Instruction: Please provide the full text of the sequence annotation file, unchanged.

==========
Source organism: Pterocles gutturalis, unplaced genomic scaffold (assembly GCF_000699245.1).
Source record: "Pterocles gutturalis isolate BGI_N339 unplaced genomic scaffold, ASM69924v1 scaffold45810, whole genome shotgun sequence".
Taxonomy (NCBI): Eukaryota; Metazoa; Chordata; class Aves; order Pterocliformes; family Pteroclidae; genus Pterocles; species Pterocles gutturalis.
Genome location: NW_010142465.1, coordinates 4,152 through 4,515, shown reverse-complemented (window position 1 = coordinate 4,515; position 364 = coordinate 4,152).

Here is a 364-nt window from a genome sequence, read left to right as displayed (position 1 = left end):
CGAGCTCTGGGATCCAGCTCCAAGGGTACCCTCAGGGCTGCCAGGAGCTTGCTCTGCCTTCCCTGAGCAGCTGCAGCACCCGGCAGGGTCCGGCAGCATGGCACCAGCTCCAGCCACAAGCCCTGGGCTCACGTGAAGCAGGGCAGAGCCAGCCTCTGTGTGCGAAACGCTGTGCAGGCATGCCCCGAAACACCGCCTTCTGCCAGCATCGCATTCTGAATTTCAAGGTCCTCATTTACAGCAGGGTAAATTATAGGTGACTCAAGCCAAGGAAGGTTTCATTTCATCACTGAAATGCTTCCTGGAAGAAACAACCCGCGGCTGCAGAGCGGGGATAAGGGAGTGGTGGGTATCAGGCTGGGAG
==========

Source organism: Pterocles gutturalis, unplaced genomic scaffold (assembly GCF_000699245.1).
Source record: "Pterocles gutturalis isolate BGI_N339 unplaced genomic scaffold, ASM69924v1 scaffold45810, whole genome shotgun sequence".
Taxonomy (NCBI): Eukaryota; Metazoa; Chordata; class Aves; order Pterocliformes; family Pteroclidae; genus Pterocles; species Pterocles gutturalis.
Genome location: NW_010142465.1, coordinates 4,152 through 4,515, shown reverse-complemented (window position 1 = coordinate 4,515; position 364 = coordinate 4,152).

Here is a 364-nt window from a genome sequence, read left to right as displayed (position 1 = left end):
CGAGCTCTGGGATCCAGCTCCAAGGGTACCCTCAGGGCTGCCAGGAGCTTGCTCTGCCTTCCCTGAGCAGCTGCAGCACCCGGCAGGGTCCGGCAGCATGGCACCAGCTCCAGCCACAAGCCCTGGGCTCACGTGAAGCAGGGCAGAGCCAGCCTCTGTGTGCGAAACGCTGTGCAGGCATGCCCCGAAACACCGCCTTCTGCCAGCATCGCATTCTGAATTTCAAGGTCCTCATTTACAGCAGGGTAAATTATAGGTGACTCAAGCCAAGGAAGGTTTCATTTCATCACTGAAATGCTTCCTGGAAGAAACAACCCGCGGCTGCAGAGCGGGGATAAGGGAGTGGTGGGTATCAGGCTGGGAG